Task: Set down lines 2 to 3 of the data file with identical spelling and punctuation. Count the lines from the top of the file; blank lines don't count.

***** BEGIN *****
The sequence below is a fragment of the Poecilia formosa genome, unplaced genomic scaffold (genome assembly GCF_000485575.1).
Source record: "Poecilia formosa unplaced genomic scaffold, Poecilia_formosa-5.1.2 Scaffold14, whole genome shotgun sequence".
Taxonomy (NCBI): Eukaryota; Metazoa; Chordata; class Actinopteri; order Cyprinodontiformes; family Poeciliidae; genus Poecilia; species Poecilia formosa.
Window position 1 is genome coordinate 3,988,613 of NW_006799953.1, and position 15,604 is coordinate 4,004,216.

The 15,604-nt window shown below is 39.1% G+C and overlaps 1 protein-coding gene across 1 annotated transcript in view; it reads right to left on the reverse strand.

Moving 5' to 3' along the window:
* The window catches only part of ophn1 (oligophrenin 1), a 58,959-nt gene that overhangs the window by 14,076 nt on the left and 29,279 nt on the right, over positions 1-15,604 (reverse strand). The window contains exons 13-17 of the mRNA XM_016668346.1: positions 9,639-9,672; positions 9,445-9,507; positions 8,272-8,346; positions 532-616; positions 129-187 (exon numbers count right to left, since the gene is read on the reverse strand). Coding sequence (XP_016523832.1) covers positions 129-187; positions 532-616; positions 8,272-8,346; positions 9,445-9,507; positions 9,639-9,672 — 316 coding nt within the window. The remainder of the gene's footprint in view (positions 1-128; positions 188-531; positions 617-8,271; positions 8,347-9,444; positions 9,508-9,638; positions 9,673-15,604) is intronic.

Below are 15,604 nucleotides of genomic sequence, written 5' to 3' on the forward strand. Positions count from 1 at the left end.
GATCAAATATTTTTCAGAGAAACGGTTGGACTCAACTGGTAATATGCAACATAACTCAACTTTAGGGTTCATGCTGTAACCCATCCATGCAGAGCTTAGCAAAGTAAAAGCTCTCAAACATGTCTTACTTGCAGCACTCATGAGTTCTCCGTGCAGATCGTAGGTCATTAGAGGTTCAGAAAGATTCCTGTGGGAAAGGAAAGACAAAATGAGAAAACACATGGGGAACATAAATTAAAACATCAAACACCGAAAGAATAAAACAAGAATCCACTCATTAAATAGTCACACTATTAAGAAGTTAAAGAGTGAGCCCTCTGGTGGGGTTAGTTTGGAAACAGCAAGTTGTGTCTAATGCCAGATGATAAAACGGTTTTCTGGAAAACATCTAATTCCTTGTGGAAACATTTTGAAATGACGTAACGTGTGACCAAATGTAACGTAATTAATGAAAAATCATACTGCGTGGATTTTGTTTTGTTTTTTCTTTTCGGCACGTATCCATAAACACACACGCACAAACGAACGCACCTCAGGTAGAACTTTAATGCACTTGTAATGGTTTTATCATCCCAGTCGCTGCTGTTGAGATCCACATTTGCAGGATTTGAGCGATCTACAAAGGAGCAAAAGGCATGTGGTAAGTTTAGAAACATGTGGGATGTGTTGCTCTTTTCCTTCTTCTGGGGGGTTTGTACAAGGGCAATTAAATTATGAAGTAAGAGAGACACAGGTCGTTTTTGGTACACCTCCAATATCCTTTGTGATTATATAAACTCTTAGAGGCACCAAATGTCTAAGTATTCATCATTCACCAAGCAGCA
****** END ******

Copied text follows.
Source record: "Poecilia formosa unplaced genomic scaffold, Poecilia_formosa-5.1.2 Scaffold14, whole genome shotgun sequence".
Taxonomy (NCBI): Eukaryota; Metazoa; Chordata; class Actinopteri; order Cyprinodontiformes; family Poeciliidae; genus Poecilia; species Poecilia formosa.